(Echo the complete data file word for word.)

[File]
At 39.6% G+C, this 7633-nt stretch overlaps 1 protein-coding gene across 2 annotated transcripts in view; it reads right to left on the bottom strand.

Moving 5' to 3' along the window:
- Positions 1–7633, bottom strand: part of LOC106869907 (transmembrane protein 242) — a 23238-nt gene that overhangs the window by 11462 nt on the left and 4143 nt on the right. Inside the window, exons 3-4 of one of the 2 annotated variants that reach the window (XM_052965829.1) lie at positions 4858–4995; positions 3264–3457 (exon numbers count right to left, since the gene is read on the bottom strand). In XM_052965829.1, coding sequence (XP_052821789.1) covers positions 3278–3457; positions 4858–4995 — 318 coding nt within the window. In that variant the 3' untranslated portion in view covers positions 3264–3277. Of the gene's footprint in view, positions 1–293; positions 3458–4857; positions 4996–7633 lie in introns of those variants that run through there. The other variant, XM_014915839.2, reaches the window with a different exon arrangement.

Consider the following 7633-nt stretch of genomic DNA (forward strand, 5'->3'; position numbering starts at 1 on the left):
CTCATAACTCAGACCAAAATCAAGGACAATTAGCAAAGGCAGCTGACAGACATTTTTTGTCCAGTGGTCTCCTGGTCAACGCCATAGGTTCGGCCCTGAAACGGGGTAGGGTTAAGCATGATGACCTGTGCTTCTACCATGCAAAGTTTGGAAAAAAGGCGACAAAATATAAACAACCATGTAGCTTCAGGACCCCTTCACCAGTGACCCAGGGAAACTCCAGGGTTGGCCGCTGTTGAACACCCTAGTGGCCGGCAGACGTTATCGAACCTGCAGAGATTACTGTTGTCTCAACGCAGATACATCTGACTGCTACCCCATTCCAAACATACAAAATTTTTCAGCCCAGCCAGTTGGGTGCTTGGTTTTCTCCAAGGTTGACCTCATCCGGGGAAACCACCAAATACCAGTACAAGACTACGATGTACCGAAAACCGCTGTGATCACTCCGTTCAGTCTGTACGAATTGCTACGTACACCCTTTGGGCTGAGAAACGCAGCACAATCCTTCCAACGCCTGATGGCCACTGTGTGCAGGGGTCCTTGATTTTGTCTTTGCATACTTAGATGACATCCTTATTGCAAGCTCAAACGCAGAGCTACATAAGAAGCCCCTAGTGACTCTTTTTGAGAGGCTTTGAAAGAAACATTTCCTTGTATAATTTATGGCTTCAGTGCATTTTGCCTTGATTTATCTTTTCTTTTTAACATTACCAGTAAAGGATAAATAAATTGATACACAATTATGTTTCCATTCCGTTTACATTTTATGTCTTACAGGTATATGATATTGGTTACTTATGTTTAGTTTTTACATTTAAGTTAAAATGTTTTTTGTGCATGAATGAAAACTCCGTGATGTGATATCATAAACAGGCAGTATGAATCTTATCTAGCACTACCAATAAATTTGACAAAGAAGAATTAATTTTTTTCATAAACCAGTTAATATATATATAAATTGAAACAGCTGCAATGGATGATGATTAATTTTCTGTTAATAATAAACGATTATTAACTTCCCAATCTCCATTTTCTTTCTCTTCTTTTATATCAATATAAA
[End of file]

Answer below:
At 39.6% G+C, this 7633-nt stretch overlaps 1 protein-coding gene across 2 annotated transcripts in view; it reads right to left on the bottom strand.

Moving 5' to 3' along the window:
- Positions 1–7633, bottom strand: part of LOC106869907 (transmembrane protein 242) — a 23238-nt gene that overhangs the window by 11462 nt on the left and 4143 nt on the right. Inside the window, exons 3-4 of one of the 2 annotated variants that reach the window (XM_052965829.1) lie at positions 4858–4995; positions 3264–3457 (exon numbers count right to left, since the gene is read on the bottom strand). In XM_052965829.1, coding sequence (XP_052821789.1) covers positions 3278–3457; positions 4858–4995 — 318 coding nt within the window. In that variant the 3' untranslated portion in view covers positions 3264–3277. Of the gene's footprint in view, positions 1–293; positions 3458–4857; positions 4996–7633 lie in introns of those variants that run through there. The other variant, XM_014915839.2, reaches the window with a different exon arrangement.

Consider the following 7633-nt stretch of genomic DNA (forward strand, 5'->3'; position numbering starts at 1 on the left):
CTCATAACTCAGACCAAAATCAAGGACAATTAGCAAAGGCAGCTGACAGACATTTTTTGTCCAGTGGTCTCCTGGTCAACGCCATAGGTTCGGCCCTGAAACGGGGTAGGGTTAAGCATGATGACCTGTGCTTCTACCATGCAAAGTTTGGAAAAAAGGCGACAAAATATAAACAACCATGTAGCTTCAGGACCCCTTCACCAGTGACCCAGGGAAACTCCAGGGTTGGCCGCTGTTGAACACCCTAGTGGCCGGCAGACGTTATCGAACCTGCAGAGATTACTGTTGTCTCAACGCAGATACATCTGACTGCTACCCCATTCCAAACATACAAAATTTTTCAGCCCAGCCAGTTGGGTGCTTGGTTTTCTCCAAGGTTGACCTCATCCGGGGAAACCACCAAATACCAGTACAAGACTACGATGTACCGAAAACCGCTGTGATCACTCCGTTCAGTCTGTACGAATTGCTACGTACACCCTTTGGGCTGAGAAACGCAGCACAATCCTTCCAACGCCTGATGGCCACTGTGTGCAGGGGTCCTTGATTTTGTCTTTGCATACTTAGATGACATCCTTATTGCAAGCTCAAACGCAGAGCTACATAAGAAGCCCCTAGTGACTCTTTTTGAGAGGCTTTGAAAGAAACATTTCCTTGTATAATTTATGGCTTCAGTGCATTTTGCCTTGATTTATCTTTTCTTTTTAACATTACCAGTAAAGGATAAATAAATTGATACACAATTATGTTTCCATTCCGTTTACATTTTATGTCTTACAGGTATATGATATTGGTTACTTATGTTTAGTTTTTACATTTAAGTTAAAATGTTTTTTGTGCATGAATGAAAACTCCGTGATGTGATATCATAAACAGGCAGTATGAATCTTATCTAGCACTACCAATAAATTTGACAAAGAAGAATTAATTTTTTTCATAAACCAGTTAATATATATATAAATTGAAACAGCTGCAATGGATGATGATTAATTTTCTGTTAATAATAAACGATTATTAACTTCCCAATCTCCATTTTCTTTCTCTTCTTTTATATCAATATAAA